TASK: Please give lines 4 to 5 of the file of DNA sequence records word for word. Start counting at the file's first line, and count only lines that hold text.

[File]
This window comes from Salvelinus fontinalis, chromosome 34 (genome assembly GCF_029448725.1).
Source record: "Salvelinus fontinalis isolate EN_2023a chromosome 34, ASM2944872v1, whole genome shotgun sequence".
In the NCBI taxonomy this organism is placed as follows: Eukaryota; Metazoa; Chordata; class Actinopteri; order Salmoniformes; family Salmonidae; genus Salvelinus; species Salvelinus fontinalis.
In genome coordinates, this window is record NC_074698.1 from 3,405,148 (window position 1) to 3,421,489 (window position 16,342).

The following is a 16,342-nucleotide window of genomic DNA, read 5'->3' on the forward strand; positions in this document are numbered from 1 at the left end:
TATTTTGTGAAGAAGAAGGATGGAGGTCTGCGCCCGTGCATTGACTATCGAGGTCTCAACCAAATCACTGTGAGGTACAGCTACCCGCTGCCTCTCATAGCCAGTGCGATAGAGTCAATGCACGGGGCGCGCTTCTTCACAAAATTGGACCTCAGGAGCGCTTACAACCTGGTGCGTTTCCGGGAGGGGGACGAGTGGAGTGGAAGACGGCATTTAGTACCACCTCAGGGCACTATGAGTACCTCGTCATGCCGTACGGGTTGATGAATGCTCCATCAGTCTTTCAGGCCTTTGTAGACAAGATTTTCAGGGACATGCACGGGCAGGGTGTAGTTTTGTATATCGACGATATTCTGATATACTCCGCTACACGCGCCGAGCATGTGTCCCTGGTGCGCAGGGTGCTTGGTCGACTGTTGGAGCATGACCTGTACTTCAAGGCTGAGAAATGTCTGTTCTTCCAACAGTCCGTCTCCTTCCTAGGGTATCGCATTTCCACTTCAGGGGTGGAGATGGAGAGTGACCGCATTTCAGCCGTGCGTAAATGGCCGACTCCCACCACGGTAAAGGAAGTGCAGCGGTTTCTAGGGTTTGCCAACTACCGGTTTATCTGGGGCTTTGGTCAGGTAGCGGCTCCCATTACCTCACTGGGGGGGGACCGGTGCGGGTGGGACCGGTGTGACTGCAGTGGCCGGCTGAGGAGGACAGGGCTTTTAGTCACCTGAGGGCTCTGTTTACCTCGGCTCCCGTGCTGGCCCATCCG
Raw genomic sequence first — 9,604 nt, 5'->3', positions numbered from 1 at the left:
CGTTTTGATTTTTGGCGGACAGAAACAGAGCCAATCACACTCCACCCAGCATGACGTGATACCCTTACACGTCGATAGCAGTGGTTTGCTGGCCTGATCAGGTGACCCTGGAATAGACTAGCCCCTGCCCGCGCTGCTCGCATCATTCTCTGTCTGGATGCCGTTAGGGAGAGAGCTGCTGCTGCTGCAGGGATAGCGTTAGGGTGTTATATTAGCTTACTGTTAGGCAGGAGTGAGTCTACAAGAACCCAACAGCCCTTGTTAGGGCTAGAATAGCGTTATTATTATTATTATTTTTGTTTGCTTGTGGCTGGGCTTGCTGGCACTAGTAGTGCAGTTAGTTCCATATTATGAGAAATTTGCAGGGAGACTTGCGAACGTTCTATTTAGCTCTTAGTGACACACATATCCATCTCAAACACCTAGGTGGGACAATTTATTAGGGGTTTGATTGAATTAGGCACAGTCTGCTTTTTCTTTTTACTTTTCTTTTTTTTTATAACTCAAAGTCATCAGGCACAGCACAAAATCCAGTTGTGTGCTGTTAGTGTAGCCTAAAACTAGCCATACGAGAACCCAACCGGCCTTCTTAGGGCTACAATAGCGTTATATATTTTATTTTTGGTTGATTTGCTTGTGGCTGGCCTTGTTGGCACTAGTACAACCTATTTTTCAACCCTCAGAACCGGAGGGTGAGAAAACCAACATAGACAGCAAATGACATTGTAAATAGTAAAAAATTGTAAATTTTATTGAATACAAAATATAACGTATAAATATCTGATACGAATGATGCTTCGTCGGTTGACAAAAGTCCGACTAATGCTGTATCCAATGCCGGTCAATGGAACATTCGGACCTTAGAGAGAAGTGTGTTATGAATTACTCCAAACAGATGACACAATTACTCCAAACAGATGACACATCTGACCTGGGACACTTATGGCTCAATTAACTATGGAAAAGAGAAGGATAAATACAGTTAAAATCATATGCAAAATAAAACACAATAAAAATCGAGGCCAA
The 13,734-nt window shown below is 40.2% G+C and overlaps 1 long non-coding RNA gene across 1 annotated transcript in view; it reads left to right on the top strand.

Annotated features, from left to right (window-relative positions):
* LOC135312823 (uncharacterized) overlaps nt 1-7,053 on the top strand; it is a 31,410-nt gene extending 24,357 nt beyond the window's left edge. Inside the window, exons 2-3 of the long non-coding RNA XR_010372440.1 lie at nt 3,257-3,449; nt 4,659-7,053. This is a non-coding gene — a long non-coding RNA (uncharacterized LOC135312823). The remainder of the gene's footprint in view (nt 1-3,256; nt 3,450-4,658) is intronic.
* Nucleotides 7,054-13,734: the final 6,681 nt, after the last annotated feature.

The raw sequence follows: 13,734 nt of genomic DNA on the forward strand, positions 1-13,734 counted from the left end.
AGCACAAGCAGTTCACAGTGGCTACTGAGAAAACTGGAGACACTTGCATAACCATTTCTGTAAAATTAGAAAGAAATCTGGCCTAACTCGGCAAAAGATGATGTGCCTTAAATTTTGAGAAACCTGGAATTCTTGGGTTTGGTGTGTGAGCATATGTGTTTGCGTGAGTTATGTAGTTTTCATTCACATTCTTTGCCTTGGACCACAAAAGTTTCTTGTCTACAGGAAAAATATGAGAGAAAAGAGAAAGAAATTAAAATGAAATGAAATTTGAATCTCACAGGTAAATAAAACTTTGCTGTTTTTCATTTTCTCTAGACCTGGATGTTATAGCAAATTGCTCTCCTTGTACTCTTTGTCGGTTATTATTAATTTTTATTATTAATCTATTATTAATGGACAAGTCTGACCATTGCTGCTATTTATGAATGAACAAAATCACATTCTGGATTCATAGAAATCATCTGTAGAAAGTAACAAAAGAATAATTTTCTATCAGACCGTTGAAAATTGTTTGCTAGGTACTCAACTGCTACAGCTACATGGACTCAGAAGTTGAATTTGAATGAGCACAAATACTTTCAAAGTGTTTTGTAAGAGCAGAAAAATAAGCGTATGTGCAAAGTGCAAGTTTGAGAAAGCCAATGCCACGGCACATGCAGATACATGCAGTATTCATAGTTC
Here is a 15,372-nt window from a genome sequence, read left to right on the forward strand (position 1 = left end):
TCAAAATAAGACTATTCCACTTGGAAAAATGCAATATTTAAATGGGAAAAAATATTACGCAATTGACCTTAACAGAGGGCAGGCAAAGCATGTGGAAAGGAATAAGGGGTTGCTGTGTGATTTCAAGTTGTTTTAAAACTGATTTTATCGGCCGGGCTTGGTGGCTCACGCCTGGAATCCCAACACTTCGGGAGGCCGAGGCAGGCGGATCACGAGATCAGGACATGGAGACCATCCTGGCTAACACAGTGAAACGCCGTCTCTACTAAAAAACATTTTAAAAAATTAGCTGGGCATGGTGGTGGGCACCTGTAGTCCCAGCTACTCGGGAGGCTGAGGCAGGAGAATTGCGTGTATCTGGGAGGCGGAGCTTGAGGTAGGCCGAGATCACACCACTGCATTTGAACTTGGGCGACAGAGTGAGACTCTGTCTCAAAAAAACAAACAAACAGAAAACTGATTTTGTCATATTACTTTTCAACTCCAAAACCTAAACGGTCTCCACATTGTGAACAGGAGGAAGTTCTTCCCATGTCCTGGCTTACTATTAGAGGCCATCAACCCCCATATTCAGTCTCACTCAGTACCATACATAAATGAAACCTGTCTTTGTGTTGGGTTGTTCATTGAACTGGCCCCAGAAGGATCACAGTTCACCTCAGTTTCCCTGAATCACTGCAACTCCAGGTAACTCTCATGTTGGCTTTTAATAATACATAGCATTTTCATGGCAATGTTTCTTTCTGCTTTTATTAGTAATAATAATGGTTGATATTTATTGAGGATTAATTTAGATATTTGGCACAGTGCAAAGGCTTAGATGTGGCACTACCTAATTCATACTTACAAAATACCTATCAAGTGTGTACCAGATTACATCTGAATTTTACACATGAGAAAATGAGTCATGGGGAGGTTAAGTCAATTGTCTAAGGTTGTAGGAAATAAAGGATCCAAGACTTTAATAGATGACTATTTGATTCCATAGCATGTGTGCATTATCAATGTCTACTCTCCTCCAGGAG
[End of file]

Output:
In genome coordinates, this window is record NC_074698.1 from 3,405,148 (window position 1) to 3,421,489 (window position 16,342).

The following is a 16,342-nucleotide window of genomic DNA, read 5'->3' on the forward strand; positions in this document are numbered from 1 at the left end: